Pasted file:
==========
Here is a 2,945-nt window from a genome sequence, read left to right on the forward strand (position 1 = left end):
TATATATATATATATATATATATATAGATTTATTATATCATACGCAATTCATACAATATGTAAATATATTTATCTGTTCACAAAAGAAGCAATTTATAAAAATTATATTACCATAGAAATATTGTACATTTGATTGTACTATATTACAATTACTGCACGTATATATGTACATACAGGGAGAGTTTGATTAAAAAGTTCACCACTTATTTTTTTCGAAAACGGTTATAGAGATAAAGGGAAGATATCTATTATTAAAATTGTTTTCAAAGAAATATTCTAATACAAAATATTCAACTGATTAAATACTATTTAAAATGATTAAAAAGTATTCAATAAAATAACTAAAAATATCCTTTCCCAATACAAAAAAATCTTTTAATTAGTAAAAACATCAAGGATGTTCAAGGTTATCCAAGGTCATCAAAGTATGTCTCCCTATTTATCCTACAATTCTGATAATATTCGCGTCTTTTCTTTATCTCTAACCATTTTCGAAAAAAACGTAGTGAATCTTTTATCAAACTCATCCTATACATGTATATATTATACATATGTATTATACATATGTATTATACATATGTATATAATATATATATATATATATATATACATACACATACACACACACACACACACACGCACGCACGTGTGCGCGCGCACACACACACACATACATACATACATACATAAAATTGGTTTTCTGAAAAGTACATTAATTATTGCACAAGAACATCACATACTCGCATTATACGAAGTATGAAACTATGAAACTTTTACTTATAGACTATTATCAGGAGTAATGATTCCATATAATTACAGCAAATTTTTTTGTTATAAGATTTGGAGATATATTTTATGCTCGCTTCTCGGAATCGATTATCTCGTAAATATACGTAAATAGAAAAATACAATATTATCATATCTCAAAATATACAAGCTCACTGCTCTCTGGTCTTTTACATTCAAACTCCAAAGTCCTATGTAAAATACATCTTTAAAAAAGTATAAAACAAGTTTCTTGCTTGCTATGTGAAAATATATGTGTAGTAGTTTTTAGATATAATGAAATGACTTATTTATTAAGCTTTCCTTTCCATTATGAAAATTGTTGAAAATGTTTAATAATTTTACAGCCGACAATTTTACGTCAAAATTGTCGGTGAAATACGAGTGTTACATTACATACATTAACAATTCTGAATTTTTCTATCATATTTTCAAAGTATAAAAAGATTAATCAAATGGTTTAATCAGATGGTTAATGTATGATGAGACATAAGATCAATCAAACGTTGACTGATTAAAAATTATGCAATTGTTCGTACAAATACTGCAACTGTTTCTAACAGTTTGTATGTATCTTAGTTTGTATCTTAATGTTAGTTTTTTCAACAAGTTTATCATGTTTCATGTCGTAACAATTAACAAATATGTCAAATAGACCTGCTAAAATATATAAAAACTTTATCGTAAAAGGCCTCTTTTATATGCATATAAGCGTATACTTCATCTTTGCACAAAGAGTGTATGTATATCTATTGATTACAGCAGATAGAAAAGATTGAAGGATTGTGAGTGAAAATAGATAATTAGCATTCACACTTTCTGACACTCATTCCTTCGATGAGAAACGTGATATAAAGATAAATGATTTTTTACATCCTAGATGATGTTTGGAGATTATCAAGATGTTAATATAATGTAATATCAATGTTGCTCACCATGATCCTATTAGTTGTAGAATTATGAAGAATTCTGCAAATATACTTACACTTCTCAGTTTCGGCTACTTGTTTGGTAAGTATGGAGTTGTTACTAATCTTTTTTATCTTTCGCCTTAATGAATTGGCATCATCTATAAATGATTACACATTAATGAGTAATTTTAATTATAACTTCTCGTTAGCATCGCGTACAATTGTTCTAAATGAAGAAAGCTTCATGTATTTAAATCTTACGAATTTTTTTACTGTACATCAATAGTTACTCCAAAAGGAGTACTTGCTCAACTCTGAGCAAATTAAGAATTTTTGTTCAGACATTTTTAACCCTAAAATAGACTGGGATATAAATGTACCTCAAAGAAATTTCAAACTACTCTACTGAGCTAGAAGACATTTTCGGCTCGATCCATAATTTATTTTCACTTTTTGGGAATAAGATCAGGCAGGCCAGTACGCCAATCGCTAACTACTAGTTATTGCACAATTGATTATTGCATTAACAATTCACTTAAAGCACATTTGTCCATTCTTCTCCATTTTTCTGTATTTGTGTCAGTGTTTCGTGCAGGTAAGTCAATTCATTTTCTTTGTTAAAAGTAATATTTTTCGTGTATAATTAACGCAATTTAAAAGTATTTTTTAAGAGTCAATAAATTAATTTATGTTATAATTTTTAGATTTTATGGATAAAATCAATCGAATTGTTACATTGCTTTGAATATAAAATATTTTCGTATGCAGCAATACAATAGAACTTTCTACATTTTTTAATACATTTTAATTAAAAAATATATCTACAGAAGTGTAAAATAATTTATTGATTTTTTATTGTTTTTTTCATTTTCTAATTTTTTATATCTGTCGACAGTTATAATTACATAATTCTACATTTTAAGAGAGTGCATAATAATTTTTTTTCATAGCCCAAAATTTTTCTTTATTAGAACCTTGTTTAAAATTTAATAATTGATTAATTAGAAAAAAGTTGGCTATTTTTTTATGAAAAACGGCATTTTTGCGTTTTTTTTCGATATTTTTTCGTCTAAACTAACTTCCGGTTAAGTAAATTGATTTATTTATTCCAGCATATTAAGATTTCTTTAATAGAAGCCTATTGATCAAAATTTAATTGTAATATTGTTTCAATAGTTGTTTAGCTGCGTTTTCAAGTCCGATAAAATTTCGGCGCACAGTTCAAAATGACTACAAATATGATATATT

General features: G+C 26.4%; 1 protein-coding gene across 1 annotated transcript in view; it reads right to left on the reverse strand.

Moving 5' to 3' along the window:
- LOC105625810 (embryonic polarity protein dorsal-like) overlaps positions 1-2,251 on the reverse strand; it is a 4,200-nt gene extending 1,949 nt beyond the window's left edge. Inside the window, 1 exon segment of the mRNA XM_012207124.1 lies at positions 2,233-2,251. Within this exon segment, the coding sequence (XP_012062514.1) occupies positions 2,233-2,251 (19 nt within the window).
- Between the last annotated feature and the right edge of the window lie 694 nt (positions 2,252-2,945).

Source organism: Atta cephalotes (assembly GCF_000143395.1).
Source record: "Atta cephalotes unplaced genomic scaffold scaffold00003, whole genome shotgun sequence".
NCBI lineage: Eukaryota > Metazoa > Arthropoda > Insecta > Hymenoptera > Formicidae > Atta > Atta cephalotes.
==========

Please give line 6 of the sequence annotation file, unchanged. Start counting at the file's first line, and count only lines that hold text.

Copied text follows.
- Between the last annotated feature and the right edge of the window lie 694 nt (positions 2,252-2,945).